VERDICT: This book will be popular in any elementary school or public library. It would make a good read-aloud for a group of “bad guys” on a rainy afternoon.

January 2018 review by Carol Schramm.

Book review: Swish and Squeak’s Noisy Day, by Birgitta Sif

Sif, Birgitta. Swish & Squeak’s Noisy Day. Alfred A. Knopf, 2017. Unpaged. $16.99. ISBN 9780399556227. Ages 2-5. P8Q7

This lovely picture book deals with the sense of hearing, and shows how a rich imagination can expand on the everyday sounds we hear. The illustrations are soft and gentle, mostly in light pastel colors. I really like Sif’s illustration style– her books are really pretty without being sickly sweet, and they invite you to look closely for small details.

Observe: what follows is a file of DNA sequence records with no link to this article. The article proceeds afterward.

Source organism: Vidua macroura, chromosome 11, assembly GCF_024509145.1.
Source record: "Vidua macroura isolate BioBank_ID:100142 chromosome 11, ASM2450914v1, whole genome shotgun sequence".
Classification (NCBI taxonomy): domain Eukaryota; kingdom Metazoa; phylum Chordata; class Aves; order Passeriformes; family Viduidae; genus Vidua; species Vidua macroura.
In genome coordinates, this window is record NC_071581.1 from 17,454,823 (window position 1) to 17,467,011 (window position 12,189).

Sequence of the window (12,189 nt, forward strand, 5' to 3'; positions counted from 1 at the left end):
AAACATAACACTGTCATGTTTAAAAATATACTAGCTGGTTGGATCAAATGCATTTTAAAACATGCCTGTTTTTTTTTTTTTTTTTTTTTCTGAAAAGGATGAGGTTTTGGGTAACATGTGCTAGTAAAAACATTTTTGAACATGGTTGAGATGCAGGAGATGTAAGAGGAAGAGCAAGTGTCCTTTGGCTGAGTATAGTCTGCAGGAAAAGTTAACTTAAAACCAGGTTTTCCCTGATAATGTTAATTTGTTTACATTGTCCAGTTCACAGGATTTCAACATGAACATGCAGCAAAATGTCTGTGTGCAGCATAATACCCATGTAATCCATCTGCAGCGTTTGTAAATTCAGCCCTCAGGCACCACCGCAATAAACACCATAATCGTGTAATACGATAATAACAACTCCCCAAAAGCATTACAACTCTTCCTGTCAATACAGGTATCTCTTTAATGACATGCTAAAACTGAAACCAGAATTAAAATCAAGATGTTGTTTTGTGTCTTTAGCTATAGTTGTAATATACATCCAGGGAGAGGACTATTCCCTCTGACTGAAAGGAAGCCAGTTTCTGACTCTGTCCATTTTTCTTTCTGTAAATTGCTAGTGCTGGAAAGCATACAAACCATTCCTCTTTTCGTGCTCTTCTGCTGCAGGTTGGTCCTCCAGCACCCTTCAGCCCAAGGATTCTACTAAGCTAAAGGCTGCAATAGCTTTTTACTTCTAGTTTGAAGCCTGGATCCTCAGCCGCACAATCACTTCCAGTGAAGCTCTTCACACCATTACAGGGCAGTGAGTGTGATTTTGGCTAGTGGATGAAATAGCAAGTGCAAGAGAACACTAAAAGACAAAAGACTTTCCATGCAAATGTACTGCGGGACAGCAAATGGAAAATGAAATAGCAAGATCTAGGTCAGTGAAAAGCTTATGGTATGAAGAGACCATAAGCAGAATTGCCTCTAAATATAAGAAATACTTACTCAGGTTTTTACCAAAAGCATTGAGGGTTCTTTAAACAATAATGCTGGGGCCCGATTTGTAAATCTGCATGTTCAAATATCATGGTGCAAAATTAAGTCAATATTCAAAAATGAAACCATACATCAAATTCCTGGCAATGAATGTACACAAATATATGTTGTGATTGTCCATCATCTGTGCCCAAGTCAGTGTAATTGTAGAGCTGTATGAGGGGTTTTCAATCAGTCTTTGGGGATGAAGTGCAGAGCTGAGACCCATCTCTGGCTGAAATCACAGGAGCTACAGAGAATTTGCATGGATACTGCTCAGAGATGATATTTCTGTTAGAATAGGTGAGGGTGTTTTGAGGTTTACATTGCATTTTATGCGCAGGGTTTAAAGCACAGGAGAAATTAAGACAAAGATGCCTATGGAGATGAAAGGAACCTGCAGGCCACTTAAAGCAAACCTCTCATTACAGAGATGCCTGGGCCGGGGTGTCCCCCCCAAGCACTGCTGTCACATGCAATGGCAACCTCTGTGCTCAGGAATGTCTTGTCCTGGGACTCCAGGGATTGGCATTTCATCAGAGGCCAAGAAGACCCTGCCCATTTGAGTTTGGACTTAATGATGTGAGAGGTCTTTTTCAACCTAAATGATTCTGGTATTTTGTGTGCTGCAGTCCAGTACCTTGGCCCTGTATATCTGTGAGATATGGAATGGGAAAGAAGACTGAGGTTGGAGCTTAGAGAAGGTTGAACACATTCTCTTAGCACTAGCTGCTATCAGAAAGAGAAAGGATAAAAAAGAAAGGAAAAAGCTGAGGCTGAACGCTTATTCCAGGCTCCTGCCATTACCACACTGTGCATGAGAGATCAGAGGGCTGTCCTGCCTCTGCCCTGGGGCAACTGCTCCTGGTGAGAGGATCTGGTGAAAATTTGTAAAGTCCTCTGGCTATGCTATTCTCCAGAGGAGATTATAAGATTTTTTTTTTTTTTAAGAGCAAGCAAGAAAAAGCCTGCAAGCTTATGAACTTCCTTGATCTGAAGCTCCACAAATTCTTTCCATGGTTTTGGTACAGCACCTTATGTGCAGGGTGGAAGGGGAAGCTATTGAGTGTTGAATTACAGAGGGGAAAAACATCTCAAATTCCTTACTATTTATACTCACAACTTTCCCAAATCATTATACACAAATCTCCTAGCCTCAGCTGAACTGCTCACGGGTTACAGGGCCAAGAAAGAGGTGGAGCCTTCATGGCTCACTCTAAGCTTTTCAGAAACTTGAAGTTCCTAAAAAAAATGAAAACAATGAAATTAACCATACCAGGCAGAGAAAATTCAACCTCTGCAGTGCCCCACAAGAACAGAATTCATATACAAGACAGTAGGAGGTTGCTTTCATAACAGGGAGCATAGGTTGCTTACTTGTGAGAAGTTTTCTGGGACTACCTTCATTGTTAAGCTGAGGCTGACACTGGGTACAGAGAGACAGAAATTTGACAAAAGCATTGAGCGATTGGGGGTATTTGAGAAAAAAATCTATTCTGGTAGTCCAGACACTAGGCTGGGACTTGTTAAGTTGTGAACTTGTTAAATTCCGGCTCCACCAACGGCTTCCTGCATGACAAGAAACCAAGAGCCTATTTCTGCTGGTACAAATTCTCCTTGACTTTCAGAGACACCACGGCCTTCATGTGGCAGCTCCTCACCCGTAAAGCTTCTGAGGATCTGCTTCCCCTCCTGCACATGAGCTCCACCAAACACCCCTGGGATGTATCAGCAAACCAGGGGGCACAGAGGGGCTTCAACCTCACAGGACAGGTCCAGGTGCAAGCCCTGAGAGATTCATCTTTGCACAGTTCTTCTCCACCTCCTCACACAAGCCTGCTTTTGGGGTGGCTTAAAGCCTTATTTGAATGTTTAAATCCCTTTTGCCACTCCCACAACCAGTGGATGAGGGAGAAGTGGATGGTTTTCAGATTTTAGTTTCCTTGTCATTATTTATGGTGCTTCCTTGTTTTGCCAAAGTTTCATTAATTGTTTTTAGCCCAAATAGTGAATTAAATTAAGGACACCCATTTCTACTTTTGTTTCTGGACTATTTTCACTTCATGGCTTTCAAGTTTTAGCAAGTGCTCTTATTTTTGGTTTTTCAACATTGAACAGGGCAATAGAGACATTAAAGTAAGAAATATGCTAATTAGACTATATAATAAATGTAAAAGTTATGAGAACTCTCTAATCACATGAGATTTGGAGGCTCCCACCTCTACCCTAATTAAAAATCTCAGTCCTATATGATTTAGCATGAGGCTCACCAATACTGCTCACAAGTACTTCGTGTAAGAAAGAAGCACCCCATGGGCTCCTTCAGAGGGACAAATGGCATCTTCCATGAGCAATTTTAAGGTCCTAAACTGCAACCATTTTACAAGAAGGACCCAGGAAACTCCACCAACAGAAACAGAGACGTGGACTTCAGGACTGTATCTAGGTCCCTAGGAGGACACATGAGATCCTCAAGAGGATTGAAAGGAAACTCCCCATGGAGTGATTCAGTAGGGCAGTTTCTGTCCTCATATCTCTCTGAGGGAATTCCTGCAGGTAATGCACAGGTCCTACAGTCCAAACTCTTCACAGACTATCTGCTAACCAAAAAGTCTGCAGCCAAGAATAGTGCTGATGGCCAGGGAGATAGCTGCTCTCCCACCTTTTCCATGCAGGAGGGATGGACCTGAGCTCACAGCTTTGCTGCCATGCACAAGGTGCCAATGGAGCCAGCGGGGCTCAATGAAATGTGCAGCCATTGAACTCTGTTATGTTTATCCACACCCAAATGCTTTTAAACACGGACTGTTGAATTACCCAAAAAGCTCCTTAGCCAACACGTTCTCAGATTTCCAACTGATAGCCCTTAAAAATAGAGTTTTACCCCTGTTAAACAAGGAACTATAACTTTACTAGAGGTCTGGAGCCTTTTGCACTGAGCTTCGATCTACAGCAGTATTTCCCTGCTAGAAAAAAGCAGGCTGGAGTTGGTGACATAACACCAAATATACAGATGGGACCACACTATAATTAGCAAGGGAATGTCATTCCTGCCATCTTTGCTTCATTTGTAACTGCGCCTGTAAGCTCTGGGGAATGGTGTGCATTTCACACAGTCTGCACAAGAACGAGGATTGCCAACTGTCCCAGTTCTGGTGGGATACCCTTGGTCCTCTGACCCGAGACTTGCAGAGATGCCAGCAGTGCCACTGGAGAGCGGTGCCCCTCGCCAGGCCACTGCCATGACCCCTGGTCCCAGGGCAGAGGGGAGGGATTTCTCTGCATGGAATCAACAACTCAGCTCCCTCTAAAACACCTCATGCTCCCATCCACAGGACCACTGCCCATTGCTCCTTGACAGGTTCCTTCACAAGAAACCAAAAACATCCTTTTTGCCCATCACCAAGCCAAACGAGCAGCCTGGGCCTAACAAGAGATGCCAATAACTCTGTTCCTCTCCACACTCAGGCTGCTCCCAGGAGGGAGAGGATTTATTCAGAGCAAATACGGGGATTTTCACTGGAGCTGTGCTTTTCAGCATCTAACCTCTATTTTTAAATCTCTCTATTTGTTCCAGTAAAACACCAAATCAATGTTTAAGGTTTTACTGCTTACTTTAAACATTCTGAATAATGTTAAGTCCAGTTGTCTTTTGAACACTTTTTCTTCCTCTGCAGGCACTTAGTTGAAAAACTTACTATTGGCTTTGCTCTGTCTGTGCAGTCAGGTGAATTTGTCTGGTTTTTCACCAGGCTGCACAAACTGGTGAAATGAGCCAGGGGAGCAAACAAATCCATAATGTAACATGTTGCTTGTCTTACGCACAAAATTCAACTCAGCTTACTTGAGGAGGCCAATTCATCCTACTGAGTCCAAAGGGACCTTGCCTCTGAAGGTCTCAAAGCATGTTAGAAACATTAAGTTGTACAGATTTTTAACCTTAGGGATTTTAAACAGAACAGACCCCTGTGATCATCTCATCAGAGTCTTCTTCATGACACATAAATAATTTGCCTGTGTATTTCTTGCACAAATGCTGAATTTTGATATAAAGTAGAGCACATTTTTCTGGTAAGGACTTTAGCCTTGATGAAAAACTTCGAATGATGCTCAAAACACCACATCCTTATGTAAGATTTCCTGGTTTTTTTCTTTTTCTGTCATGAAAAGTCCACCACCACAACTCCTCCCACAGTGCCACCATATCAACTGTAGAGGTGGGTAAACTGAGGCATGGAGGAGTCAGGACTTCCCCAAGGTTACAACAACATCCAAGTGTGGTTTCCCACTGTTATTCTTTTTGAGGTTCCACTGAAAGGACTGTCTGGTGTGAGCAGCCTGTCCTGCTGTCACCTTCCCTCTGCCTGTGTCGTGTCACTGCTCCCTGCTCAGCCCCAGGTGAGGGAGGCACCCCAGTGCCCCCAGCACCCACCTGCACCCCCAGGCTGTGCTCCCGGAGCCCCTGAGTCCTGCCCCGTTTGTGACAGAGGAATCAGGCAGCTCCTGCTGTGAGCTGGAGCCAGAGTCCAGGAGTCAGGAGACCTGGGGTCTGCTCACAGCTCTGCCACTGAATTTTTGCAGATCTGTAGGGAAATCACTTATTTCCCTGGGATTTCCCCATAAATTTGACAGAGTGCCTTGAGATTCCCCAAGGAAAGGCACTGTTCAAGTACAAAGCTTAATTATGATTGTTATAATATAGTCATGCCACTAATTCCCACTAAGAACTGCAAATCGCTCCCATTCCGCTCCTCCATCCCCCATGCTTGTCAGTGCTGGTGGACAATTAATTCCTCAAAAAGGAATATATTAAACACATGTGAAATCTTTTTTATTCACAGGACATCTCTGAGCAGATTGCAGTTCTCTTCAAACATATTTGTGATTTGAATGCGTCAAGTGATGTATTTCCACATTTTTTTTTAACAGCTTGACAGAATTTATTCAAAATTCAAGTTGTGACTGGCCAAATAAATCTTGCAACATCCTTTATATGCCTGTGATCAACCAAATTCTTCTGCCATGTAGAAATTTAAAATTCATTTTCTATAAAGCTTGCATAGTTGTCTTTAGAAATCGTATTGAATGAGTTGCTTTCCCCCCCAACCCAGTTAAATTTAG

VERDICT: This is a great book for a public library, and I can see it becoming a favorite bedtime story for some of my library’s younger children and their parents.

January 2018 review by Carol Schramm.

Book review: Tempests and Slaughter, by Tamora Pierce

Pierce, Tamora. Tempests and Slaughter. “Advance Reader’s Copy.” (The Numair Chronicles, book 1) Random House Books for Young Readers, on sale February 6, 2018. $18.99. [480] pages. ISBN  978-0-375-8471-0. “Ages 12-up.” P8Q8